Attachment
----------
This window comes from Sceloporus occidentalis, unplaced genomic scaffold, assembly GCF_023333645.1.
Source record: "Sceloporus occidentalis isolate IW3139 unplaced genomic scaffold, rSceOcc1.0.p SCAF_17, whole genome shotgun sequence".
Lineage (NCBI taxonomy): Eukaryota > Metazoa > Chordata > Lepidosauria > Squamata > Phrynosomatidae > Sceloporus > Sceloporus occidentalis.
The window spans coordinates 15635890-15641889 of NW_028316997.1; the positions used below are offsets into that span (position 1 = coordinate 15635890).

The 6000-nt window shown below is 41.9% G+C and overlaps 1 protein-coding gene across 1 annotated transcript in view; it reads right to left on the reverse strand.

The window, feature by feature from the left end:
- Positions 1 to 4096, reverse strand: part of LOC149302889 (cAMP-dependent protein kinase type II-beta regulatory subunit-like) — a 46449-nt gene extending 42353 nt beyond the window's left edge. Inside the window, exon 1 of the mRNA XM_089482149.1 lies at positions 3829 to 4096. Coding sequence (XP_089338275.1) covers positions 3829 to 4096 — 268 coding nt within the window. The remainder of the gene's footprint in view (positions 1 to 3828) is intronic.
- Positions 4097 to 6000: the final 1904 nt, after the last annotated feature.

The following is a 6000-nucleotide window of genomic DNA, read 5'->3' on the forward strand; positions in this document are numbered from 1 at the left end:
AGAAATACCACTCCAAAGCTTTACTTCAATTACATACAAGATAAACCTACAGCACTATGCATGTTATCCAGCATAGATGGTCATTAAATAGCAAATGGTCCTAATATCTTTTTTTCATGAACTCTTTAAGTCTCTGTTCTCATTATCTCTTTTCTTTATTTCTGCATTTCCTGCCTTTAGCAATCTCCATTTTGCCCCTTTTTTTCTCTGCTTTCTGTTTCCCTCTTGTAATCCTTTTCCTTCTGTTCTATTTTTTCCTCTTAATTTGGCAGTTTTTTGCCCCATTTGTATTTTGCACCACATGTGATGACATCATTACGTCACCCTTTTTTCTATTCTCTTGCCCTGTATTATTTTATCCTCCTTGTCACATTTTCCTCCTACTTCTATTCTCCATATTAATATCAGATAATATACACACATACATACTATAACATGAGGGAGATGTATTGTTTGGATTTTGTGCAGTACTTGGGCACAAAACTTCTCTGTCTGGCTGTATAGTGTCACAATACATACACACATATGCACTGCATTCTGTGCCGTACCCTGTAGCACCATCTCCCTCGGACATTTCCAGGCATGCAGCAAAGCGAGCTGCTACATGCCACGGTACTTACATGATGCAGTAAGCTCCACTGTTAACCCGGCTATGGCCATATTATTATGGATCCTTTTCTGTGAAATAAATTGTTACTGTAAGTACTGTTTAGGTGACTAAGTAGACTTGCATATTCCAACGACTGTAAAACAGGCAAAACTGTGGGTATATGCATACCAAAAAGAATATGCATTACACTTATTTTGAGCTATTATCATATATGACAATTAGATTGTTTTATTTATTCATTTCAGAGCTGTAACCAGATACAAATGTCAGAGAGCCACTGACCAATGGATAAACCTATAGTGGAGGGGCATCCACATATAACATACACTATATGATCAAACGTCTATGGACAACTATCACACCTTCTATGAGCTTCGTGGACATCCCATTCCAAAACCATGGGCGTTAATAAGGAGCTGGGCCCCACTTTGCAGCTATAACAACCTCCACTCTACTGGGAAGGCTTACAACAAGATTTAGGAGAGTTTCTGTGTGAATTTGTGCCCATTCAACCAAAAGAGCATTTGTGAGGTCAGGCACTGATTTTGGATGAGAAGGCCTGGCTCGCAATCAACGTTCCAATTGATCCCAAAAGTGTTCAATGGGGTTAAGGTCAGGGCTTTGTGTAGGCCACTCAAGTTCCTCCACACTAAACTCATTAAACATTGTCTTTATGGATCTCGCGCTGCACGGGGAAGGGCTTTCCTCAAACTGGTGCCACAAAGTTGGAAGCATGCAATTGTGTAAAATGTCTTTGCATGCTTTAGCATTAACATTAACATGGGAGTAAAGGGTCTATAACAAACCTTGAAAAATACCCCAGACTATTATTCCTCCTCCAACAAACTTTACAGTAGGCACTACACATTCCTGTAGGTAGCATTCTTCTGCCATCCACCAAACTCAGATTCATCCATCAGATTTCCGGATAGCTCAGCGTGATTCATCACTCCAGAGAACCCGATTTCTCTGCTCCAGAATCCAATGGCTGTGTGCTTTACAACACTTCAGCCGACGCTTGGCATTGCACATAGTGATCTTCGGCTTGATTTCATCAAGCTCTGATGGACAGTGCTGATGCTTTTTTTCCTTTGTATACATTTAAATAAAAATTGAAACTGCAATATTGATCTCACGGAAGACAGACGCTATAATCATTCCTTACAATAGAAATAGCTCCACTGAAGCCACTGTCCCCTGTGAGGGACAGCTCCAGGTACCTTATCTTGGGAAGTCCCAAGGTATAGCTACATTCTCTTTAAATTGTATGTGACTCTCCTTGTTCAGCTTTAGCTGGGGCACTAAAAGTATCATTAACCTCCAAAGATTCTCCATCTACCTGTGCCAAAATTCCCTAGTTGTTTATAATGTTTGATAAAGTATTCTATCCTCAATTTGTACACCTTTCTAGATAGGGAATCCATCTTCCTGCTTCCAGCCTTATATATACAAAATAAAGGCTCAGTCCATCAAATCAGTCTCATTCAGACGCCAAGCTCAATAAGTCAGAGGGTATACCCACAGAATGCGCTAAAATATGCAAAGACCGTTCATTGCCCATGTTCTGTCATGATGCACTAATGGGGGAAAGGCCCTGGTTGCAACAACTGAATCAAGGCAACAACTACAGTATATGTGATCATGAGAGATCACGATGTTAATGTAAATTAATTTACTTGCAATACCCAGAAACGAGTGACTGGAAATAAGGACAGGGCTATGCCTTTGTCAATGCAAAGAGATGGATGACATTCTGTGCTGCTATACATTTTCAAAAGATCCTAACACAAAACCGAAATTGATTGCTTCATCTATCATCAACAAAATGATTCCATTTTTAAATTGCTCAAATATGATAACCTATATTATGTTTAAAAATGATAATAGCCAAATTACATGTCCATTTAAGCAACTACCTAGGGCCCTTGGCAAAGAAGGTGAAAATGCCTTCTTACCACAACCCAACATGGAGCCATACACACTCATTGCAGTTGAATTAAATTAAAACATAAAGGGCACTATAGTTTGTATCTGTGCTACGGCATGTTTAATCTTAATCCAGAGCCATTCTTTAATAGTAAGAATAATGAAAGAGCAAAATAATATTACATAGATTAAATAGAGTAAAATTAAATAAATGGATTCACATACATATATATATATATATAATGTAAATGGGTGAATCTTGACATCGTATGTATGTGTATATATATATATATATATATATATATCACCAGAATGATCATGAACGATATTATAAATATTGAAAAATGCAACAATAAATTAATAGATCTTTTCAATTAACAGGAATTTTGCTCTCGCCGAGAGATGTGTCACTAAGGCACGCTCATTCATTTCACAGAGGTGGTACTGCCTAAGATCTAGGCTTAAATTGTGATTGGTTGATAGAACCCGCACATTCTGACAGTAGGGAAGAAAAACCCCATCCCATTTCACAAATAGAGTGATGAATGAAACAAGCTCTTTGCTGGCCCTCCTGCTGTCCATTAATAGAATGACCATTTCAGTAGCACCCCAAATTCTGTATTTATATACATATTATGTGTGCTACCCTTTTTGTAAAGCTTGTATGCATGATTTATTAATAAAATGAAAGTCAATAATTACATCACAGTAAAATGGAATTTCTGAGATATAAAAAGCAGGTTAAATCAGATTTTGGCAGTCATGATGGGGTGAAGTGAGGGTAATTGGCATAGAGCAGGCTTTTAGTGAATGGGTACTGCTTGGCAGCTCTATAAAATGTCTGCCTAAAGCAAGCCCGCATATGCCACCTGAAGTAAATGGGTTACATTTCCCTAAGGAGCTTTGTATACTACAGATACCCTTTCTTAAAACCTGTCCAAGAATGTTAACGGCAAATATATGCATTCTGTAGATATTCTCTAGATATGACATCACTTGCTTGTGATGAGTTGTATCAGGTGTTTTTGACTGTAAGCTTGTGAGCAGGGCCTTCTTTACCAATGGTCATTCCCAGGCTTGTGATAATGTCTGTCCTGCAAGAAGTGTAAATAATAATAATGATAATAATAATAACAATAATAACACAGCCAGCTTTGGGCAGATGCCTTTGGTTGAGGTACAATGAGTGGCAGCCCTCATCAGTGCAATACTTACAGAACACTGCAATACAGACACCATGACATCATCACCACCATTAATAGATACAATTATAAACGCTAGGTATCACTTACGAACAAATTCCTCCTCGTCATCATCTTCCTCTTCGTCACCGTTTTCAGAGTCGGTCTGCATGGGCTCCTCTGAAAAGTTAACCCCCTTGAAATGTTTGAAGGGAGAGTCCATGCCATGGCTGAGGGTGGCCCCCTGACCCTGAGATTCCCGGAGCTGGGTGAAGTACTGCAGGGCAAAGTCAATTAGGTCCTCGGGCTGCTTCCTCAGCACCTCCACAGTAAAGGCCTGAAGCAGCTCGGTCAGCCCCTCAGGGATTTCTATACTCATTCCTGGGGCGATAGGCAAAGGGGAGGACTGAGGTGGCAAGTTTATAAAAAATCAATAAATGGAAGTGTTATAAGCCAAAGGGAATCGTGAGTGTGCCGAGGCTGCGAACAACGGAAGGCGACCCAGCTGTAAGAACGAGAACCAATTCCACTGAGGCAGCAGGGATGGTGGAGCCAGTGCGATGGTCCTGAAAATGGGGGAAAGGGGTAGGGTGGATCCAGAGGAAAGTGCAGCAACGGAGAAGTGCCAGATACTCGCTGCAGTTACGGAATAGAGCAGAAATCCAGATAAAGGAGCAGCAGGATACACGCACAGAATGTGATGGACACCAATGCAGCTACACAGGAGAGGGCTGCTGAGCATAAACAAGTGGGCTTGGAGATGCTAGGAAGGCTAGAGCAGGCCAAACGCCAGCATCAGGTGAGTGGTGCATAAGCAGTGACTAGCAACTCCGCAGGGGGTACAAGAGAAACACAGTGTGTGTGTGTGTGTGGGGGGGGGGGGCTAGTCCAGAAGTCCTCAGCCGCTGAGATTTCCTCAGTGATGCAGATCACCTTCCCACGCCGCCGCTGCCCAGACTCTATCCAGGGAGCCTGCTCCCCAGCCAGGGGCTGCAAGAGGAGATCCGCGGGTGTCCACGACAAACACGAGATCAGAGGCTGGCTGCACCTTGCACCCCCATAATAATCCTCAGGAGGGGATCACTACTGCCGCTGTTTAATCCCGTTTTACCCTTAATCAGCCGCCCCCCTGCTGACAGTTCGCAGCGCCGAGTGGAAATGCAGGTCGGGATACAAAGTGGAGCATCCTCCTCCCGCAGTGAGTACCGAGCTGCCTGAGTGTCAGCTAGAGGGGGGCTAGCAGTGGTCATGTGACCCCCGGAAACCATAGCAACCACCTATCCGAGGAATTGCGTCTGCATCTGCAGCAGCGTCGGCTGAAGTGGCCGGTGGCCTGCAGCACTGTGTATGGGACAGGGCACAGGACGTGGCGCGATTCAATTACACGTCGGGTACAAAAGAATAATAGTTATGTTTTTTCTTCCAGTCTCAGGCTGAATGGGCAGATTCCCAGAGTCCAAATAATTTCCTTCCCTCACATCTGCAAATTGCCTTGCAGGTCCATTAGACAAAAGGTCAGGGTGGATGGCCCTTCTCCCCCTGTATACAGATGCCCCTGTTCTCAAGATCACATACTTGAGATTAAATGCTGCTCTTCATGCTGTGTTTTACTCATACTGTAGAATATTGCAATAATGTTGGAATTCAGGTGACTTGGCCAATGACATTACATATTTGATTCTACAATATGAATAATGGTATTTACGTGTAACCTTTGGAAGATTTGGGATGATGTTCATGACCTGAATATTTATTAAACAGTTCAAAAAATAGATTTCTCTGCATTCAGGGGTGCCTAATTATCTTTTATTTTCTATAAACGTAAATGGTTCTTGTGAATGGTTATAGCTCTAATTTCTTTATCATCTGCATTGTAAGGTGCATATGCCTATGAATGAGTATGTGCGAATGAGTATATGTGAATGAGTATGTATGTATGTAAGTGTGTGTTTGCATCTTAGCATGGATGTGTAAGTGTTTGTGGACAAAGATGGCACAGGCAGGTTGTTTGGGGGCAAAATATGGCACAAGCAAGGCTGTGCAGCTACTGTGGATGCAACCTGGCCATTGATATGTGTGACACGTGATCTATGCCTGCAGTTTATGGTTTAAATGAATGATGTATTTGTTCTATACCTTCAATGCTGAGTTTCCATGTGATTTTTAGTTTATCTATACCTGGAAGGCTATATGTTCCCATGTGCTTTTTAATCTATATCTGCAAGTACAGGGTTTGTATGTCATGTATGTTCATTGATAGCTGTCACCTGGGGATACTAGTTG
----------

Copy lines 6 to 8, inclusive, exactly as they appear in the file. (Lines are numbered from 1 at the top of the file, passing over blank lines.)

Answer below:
The window, feature by feature from the left end:
- Positions 1 to 4096, reverse strand: part of LOC149302889 (cAMP-dependent protein kinase type II-beta regulatory subunit-like) — a 46449-nt gene extending 42353 nt beyond the window's left edge. Inside the window, exon 1 of the mRNA XM_089482149.1 lies at positions 3829 to 4096. Coding sequence (XP_089338275.1) covers positions 3829 to 4096 — 268 coding nt within the window. The remainder of the gene's footprint in view (positions 1 to 3828) is intronic.
- Positions 4097 to 6000: the final 1904 nt, after the last annotated feature.